Under the lights, wearing the dhammachakra around her neck, she starts singing Mazya Bhimaana sonyan bharli oti (Ambedkar filled my basket with gold), to an audience waving flags with Jai Bhim written on them, at the Ramabai Colony in Chembur, Mumbai. It was 7 February, the 121st birth anniversary of Ramabai Ambedkar, wife of Bhim Rao Ambedkar.

A social media sensation amonganti-caste activists, Kadubai Devadas Kharat, also known as “Bhim Kanya", is a Bhim geet singer from Aurangabad. Bhim geet are songs that talk about the life and times of Ambedkar and other anti-caste leaders. “I started singing Bhim geet and playing ektara since when I was eight years old. I used to go with my father to Ambedkar bhajans and we used to perform together. Now, I devote my life to spreading Ambedkar’s thoughts and message through my songs and my voice," says Kharat.

Kharat, 40, is a single mother of three who earns a living through alms earned while performing Bhim geet on the streets of Aurangabad. “After my parents and husband died, I had to take up the instrument (ektara) once again, now for food, and start singing. Babasaheb’s message and the life of Ramabai is what keeps me going. Especially Ramabai, who took care of the whole house single-handedly—she even buried her children when Babasaheb went abroad for his studies. That is the strength of us Dalit women."

In October 2018, a Facebook video of her singing Bhim geet went viral. “We tell our history through these songs. Everyone in this country needs to know the message of Ambedkar, Annabhau Sathe, Shahu Maharaj. We assert and celebrate our identities while singing them," says Kharat.

Asked how she learnt to sing, she laughs: “I learnt singing from my parents, they used to sing Bhim geet to make ends meet. For us, singing is not like a hobby, like for upper-caste singers, but our livelihood. The daily wage we get through odd jobs is not enough for us to survive and that is when Babasaheb comes to our rescue again, with the story of his legendary life that needs to be told to everyone in this country".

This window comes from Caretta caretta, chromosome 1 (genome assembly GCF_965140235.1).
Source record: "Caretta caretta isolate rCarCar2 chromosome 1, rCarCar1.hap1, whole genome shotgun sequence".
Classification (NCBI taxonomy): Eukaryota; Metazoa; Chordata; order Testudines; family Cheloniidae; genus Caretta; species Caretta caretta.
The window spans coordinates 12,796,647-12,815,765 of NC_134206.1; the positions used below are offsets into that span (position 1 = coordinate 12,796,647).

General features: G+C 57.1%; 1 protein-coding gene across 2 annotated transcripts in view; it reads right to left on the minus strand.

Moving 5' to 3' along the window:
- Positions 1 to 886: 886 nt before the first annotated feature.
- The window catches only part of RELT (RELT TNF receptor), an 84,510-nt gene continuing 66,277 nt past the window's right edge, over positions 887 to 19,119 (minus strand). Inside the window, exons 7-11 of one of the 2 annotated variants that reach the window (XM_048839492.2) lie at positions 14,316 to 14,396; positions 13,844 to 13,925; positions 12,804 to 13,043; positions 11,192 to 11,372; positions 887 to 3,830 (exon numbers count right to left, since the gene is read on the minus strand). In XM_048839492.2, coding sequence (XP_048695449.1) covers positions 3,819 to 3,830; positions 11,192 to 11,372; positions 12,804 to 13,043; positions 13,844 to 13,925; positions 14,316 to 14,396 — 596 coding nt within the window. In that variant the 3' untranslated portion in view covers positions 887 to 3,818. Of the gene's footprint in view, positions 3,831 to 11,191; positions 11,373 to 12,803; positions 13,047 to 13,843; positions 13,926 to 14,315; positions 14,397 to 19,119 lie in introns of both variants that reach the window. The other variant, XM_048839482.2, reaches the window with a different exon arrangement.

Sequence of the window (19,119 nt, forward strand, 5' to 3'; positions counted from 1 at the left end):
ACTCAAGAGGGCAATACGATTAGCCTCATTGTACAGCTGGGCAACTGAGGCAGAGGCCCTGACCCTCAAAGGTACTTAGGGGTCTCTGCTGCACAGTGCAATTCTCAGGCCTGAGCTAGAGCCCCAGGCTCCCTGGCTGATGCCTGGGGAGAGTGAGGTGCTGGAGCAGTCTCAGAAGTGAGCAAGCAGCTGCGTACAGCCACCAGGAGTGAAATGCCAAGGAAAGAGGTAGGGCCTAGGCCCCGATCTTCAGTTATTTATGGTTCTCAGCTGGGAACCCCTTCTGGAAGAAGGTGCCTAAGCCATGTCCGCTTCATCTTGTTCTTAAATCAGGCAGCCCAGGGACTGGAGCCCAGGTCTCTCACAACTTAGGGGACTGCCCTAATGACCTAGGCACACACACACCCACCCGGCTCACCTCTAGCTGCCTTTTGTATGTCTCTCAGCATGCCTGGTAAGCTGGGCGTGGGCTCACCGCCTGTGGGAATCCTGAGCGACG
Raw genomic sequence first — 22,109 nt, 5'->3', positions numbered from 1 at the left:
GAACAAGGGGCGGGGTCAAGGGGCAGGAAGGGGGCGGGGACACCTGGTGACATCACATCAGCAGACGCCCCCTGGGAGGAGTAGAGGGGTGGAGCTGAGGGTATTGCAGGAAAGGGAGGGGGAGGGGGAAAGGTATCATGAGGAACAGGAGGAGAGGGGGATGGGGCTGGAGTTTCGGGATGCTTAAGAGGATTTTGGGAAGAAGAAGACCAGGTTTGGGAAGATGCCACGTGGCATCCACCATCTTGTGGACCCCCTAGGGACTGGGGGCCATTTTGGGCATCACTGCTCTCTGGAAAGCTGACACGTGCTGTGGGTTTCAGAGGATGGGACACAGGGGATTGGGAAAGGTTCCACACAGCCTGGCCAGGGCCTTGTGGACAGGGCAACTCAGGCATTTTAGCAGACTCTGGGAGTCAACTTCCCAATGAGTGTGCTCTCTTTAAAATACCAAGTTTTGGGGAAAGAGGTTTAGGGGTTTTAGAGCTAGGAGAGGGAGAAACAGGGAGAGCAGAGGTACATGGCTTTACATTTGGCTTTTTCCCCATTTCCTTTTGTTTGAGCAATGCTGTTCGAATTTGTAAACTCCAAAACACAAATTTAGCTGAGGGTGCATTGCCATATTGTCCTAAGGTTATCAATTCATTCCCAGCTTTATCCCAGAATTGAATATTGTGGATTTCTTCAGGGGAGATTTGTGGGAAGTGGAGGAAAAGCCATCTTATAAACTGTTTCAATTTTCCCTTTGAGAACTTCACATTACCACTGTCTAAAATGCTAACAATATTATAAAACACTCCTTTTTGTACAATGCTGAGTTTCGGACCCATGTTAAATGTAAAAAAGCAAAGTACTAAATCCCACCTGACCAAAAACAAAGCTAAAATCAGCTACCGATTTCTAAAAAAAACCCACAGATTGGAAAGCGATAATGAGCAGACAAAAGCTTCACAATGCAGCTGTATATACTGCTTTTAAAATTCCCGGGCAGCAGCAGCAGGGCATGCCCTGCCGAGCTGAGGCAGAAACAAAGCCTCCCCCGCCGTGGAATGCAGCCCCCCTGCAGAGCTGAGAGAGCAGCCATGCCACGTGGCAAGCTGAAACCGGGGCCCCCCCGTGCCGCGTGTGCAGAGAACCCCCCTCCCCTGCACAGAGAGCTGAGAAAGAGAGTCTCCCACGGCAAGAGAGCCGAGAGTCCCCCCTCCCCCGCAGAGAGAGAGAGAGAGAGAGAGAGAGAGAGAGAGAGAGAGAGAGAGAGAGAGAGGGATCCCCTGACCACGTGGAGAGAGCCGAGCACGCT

She says Bhim geet artists don’t get much recognition. “There are many artists like me, from our community, but nobody ever treated us with respect. Today, people call me to programmes to perform and give me awards. Thanks to social media, today I have a new family which welcomes me warmly wherever I go in the country. But it is just that now I am not able to get money from taking alms and singing in the streets because people have started recognizing me and think I have a lot of money," she says.

The struggle continues. Kharat says, “You journalists come to us, write on us and our art and go back. You should also write about how our houses are being demolished by the government. I live in Aurangabad at Chilkal Thana Ghairaon, which is a barren land, in a tin house. A few months ago, at 5am, police came and started demolishing our houses. There was no prior notice of any sort, or a general warning, since they say we encroached on government land. Almost 3,500 people live there, all very poor, meeting ends by doing odd jobs. Now all of us are homeless."

But while life may not have changed materially, she is making a difference on the ground. Omey Anand, founder of the Nijaat Collective, a group of Dalit artists working for the annihilation of caste, and a Mumbai-based film-maker who is making a documentary on Kharat called Kadubai, says, “Kadubai is creating a new cultural movement by mainstreaming our voices through hers."

Close